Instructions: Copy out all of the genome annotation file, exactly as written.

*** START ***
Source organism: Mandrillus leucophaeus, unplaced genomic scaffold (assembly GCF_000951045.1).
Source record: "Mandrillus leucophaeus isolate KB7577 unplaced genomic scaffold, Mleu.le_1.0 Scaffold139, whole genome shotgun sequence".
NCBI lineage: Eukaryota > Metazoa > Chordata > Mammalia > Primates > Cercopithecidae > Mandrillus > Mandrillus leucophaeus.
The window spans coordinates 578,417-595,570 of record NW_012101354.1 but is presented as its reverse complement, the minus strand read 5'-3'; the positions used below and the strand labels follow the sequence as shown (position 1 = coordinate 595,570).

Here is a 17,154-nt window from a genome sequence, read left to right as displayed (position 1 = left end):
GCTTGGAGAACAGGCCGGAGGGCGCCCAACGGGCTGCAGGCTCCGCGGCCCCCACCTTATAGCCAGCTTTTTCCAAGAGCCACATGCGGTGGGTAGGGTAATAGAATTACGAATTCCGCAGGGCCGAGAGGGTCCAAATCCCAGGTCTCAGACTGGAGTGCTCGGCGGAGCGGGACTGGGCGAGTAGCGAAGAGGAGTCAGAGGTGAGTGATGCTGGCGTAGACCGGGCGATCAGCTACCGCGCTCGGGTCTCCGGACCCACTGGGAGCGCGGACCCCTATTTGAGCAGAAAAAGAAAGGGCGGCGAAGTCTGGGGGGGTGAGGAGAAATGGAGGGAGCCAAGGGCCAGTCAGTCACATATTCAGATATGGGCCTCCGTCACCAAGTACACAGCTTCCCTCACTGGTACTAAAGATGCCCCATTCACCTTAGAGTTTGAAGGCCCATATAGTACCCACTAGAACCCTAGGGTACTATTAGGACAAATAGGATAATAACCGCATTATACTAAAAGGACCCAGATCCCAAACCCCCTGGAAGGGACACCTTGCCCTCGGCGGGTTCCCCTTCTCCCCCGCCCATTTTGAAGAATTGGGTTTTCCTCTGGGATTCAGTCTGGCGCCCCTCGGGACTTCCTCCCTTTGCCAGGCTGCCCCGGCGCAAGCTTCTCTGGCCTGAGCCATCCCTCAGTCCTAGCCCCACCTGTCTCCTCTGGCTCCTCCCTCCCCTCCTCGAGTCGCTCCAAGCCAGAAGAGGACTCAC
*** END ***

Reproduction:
Source organism: Mandrillus leucophaeus, unplaced genomic scaffold (assembly GCF_000951045.1).
Source record: "Mandrillus leucophaeus isolate KB7577 unplaced genomic scaffold, Mleu.le_1.0 Scaffold139, whole genome shotgun sequence".
NCBI lineage: Eukaryota > Metazoa > Chordata > Mammalia > Primates > Cercopithecidae > Mandrillus > Mandrillus leucophaeus.
The window spans coordinates 578,417-595,570 of record NW_012101354.1 but is presented as its reverse complement, the minus strand read 5'-3'; the positions used below and the strand labels follow the sequence as shown (position 1 = coordinate 595,570).

Here is a 17,154-nt window from a genome sequence, read left to right as displayed (position 1 = left end):
GCTTGGAGAACAGGCCGGAGGGCGCCCAACGGGCTGCAGGCTCCGCGGCCCCCACCTTATAGCCAGCTTTTTCCAAGAGCCACATGCGGTGGGTAGGGTAATAGAATTACGAATTCCGCAGGGCCGAGAGGGTCCAAATCCCAGGTCTCAGACTGGAGTGCTCGGCGGAGCGGGACTGGGCGAGTAGCGAAGAGGAGTCAGAGGTGAGTGATGCTGGCGTAGACCGGGCGATCAGCTACCGCGCTCGGGTCTCCGGACCCACTGGGAGCGCGGACCCCTATTTGAGCAGAAAAAGAAAGGGCGGCGAAGTCTGGGGGGGTGAGGAGAAATGGAGGGAGCCAAGGGCCAGTCAGTCACATATTCAGATATGGGCCTCCGTCACCAAGTACACAGCTTCCCTCACTGGTACTAAAGATGCCCCATTCACCTTAGAGTTTGAAGGCCCATATAGTACCCACTAGAACCCTAGGGTACTATTAGGACAAATAGGATAATAACCGCATTATACTAAAAGGACCCAGATCCCAAACCCCCTGGAAGGGACACCTTGCCCTCGGCGGGTTCCCCTTCTCCCCCGCCCATTTTGAAGAATTGGGTTTTCCTCTGGGATTCAGTCTGGCGCCCCTCGGGACTTCCTCCCTTTGCCAGGCTGCCCCGGCGCAAGCTTCTCTGGCCTGAGCCATCCCTCAGTCCTAGCCCCACCTGTCTCCTCTGGCTCCTCCCTCCCCTCCTCGAGTCGCTCCAAGCCAGAAGAGGACTCAC